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Fathers, Preachers, Rebels, Men
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Fathers, Preachers, Rebels, Men: Black Masculinity in U.S. History and Literature, 1820–1945,edited by Timothy R. Buckner and Peter Caster, brings together scholars of history and literature focused on the lives and writing of black men during the nineteenth and twentieth centuries in the United States. The interdisciplinary study demonstrates the masculine character of cultural practices developed from slavery through segregation. Black masculinity embodies a set of contradictions, including an often mistaken threat of violence, the belief in its legitimacy, and the rhetorical union of truth and fiction surrounding slavery, segregation, resistance, and self-determination. The attention to history and literature is necessary because so many historical depictions of black men are rooted in fiction. The essays of this collection balance historical and literary accounts, and they join new descriptions of familiar figures such as Charles W. Chesnutt and W. E. B. Du Bois with the less familiar but critically important William Johnson and Nat Love. The 2008 election of Barack Obama is a tremendously significant event in the vexed matter of race in the United States. However, the racial subtext of recent radical political movements and the 2009 arrest of scholar Henry Louis Gates, Jr., demonstrate that the perceived threat posed by black masculinity to the nation’s unity and vitality remains an alarming one in the cultural imagination.

Table of Contents

  1. Cover
  2. pp. 1-1
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  1. Title Page, Copyright
  2. pp. 2-6
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  1. Contents
  2. pp. v-vi
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  1. Illustrations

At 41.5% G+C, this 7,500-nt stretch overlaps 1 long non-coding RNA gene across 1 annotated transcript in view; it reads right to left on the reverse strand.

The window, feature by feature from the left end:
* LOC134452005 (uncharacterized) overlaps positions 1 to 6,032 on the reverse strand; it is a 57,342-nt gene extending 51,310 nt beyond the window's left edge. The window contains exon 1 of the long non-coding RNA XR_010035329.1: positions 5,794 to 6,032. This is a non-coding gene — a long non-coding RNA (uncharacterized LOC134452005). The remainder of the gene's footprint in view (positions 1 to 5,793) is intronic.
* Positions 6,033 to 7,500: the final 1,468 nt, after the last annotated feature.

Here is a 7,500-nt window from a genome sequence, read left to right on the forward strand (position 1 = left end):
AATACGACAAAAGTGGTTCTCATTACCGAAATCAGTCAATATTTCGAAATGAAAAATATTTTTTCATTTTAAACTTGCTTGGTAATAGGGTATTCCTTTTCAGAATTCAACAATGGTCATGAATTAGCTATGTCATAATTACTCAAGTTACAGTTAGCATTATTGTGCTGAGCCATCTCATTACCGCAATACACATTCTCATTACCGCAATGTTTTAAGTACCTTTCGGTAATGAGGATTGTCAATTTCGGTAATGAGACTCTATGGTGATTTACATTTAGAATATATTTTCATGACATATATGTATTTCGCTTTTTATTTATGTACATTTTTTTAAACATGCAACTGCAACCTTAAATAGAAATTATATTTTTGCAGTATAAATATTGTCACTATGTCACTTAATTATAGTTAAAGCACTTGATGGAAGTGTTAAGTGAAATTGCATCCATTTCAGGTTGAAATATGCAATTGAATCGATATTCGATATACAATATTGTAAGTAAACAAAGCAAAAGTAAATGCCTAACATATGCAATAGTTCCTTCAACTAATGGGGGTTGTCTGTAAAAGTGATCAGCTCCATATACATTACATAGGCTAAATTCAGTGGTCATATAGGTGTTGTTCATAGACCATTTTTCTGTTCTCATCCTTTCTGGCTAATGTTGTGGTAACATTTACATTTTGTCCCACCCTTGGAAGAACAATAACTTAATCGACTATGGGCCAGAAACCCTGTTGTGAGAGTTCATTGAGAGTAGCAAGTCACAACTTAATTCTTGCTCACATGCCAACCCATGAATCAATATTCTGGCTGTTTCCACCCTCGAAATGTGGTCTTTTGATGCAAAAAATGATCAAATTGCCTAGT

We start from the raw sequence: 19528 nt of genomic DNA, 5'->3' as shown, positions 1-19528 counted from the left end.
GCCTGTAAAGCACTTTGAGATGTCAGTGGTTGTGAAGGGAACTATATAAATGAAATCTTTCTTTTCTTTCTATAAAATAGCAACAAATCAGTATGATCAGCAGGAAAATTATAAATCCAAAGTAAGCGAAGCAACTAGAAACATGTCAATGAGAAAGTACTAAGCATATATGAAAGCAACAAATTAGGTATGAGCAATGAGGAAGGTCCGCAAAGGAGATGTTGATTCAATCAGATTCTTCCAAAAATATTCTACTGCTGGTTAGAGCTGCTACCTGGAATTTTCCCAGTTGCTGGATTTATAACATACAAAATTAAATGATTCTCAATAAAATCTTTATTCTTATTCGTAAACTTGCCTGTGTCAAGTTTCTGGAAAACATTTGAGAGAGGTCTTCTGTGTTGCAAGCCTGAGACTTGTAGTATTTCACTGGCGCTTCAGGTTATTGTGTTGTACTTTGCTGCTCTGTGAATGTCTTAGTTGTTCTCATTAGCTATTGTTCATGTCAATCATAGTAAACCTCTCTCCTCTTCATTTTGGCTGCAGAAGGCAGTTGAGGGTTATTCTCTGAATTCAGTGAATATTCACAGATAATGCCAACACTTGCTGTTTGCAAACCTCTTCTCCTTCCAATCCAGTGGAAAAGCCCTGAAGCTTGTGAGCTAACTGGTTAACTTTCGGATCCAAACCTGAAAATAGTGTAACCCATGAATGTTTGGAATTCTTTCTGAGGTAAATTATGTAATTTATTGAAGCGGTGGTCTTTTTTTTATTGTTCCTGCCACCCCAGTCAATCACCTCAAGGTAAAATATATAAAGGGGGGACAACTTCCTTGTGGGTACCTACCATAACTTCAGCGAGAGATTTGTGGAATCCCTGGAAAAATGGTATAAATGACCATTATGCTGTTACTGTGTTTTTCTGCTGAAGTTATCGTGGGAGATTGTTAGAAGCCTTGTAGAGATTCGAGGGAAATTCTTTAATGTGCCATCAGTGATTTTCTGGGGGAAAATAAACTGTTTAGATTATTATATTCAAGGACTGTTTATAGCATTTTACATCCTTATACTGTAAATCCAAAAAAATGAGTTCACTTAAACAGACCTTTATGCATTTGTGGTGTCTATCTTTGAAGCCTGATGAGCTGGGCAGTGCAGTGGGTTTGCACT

2. pp. vii-viii
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  1. Acknowledgments
  2. pp. ix-x
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  1. Introduction
  2. pp. 1-22
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  1. 1. “He was no man attall”? Slave Men, Honor, Violence, and Masculinity in the Antebellum South
  2. pp. 23-40
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  1. 2. A Crucible of Masculinity: William Johnson’s Barbershop and the Making of Free Black Men in the Antebellum South
  2. pp. 41-59
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  1. 3. To Train Them for the Work: Manhood, Morality, and Free Black Conduct Discourse in Antebellum New York
  2. pp. 60-79
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  1. 4. Masculinizing the Pulpit: The Black Preacher in the Nineteenth-Century AME Church
  2. pp. 80-101
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  1. 5. “Shall I Trust These Men?” Thomas Nast and Postbellum Black Manhood
  2. pp. 102-127
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  1. 6. Charles W. Chesnutt, Harper’s Weekly, and Racial Caricature in Postbellum, Pre-Harlem America
  2. pp. 128-159
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  1. 7. “So I Decided to Quit It and Try Something Else for a While” Reading Agency in Nat Love
  2. pp. 160-183
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  1. 8. Cowboys, Porters, and the Mythic West: Satire and Frontier Masculinity in The Life and Adventures of Nat Love
  2. pp. 184-202
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  1. 9. From Haiti to Harpers Ferry: The Insurrectionary Tradition in American Literature
  2. pp. 203-219
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  1. 10. The Political Is Personal: Black Family Manhood and the Social Science of E. Franklin Frazier, 1930–1945
  2. pp. 220-245
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  1. Postscript: Black Masculinity and New Precedents
  2. pp. 246-254
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  1. Selected Bibliography
  2. pp. 255-264
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  1. Contributors
  2. pp. 265-266
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  1. Index
  2. pp. 267-272
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